The Masorti Foundation for Conservative Judaism in Israel

We want to bring articles from rabbis and lay leaders with passionate and sometimes controversial viewpoints.  This article, from Rabbi Aryeh Meier, published recently in the Jewish Standard, fits the bill.  It’s a cry from the heart about Israel, the Diaspora and the meaning of being a liberal Jew.  In short, it couldn’t be more relevant to our core Masorti values.  We offer this with grateful thanks to the Jewish Standard.

Here’s a taste of from the article:

” I am a Conservative (better “Masorti/traditional”) Jew. I am writing to explain to the broader Jewish community how one liberal Jew defines his Jewish beliefs and commitments with the hope that this will bring Jews like myself into a closer dialogue with Jews who have different beliefs and approaches to Jewish faith and community. I welcome responses from anyone who would contribute to a broader communal discussion on these issues.

I choose to define my Judaism in a positive way rather than what I am not (ie. not Reform, not Orthodox, not secular).

I think it important first to list those teachers who shaped my path in Jewish life. At the Jewish Theological Seminary I studied with Rabbi Abraham Joshua Heschel, whose writings on Jewish faith, practice, and prayer, and whose commitment to social justice and interreligious dialogue, had a powerful impact on my life.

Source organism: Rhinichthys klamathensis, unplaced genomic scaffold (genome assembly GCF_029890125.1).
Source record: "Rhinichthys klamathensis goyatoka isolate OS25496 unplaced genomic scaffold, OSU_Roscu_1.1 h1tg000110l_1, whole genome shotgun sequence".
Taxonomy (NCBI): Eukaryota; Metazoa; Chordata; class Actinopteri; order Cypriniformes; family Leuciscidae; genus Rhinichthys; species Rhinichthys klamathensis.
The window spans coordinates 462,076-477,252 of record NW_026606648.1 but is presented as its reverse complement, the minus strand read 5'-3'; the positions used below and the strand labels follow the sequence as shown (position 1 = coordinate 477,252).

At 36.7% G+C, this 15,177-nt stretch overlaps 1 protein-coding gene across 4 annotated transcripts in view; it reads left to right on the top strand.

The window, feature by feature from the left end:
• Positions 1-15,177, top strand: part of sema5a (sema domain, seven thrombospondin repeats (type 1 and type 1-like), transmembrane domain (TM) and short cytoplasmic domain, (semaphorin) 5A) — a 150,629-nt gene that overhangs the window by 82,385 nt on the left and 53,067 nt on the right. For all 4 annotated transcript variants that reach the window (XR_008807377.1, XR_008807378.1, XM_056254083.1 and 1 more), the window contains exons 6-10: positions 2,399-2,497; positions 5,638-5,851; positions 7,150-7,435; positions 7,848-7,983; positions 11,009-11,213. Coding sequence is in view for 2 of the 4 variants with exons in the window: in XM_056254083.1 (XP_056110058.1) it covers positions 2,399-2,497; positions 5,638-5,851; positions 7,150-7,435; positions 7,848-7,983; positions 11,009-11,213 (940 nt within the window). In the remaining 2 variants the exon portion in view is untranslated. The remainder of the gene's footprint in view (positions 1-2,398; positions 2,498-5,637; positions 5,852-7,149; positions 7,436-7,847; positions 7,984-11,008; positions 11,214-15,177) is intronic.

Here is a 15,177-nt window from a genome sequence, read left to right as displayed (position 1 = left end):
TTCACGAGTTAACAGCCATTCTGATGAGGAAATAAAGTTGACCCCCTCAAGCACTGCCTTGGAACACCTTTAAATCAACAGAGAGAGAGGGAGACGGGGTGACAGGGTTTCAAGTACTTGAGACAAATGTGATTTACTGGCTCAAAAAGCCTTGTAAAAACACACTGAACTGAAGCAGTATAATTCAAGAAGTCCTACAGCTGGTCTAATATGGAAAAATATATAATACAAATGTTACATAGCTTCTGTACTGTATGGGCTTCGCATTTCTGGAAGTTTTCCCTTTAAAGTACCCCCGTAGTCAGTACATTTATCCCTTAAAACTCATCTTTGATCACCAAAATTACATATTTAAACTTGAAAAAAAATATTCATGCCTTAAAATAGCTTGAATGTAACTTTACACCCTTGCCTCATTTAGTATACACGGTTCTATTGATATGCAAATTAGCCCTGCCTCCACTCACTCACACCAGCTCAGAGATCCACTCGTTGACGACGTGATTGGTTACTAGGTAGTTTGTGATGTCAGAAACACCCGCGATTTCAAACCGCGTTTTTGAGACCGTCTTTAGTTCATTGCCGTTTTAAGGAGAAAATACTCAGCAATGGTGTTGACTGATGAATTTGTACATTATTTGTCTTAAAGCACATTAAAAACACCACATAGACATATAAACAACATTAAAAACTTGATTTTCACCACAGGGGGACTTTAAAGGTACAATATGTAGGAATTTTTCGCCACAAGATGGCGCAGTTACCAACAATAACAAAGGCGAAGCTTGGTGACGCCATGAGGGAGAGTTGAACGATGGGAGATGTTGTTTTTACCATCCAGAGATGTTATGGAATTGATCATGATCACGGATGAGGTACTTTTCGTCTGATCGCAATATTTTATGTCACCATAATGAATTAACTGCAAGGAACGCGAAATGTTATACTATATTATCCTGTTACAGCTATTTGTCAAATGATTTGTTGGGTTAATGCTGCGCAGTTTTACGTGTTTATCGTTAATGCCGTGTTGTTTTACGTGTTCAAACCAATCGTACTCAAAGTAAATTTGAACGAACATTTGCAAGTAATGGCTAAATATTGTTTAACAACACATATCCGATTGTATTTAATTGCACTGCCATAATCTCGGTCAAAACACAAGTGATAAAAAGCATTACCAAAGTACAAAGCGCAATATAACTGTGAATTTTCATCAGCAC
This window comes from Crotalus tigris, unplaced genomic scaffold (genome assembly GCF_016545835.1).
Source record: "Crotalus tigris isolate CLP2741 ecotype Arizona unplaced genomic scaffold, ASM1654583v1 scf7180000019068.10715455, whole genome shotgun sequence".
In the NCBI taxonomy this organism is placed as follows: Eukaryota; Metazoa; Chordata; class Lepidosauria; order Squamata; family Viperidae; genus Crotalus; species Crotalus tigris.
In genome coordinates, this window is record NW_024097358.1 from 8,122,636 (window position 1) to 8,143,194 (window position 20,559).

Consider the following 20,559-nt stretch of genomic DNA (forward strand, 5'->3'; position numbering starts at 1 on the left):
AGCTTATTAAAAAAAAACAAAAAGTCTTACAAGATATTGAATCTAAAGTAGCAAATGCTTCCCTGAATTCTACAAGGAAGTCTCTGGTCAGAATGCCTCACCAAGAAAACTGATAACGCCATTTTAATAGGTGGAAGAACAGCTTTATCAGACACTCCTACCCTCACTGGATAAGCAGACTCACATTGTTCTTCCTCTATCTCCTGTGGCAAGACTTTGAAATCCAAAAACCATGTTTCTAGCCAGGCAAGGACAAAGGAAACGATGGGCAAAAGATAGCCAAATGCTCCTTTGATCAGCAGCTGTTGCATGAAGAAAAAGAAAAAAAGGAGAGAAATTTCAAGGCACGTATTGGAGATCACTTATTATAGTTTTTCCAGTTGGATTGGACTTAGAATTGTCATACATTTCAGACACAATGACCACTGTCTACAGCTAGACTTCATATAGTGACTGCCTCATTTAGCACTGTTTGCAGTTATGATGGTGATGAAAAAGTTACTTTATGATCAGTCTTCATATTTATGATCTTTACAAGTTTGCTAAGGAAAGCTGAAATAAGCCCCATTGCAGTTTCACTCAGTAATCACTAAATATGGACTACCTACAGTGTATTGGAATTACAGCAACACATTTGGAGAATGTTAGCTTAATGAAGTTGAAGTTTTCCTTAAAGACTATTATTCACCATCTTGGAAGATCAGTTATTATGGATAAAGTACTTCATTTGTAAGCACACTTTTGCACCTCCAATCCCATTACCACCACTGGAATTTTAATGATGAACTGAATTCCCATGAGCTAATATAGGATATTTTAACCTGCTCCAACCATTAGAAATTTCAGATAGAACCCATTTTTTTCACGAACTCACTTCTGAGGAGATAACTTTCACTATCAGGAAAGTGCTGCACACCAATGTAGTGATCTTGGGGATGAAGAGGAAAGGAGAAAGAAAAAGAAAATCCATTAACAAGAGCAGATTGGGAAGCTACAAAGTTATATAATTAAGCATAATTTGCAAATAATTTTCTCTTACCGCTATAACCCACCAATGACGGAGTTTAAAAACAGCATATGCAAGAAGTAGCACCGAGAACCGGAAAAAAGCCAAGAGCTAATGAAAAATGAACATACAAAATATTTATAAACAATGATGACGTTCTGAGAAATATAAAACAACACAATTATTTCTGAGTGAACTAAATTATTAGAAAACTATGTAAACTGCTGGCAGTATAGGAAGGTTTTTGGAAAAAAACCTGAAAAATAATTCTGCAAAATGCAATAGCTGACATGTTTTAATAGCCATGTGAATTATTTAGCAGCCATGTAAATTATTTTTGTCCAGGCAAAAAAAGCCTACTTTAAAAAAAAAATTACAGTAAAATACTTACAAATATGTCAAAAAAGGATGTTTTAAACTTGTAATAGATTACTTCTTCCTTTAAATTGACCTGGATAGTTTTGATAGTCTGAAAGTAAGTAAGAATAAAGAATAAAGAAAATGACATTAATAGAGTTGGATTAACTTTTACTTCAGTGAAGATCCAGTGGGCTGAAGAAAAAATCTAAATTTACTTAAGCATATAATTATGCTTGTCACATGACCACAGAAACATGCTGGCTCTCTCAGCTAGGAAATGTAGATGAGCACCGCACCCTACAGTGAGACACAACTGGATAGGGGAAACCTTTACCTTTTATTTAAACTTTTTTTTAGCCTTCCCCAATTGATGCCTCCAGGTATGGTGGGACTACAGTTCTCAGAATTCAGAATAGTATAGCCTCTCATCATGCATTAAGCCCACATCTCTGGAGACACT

Other significant teachers and influences have been (and continue to be) Rav Avraham Yitzchak haKohen Kook, Martin Buber, Nechama Leibovitz, the poet Yehuda Amichai, Rabbi Zalman Schachter-Shalomi, and Rabbi Arthur Green. There certainly are others, but that list will suffice for now.

I begin with a verse from sefer Bereshit 18:19, where God says “Indeed I have known him [Avraham], in order that he may charge his sons and his household after him: they shall keep the way of YHWH, to do what is right and just (tzedekah u’mishpat), in order that YHWH may bring upon Avraham what he spoke concerning him.” According to this verse, the way of God, derekh haShem, is to bring equity and justice to a world greatly in need of both. This is perhaps the reason for choosing Avraham and his progeny and is the very essence of what Jews are supposed to do in the world.

Continue reading here.


Rabbi Aryeh Meir is an active member of Congregation Beth Sholom in Teaneck, a member of the New Israel Fund, the Teaneck Environmental Commission, and the J Street Rabbinic Cabinet.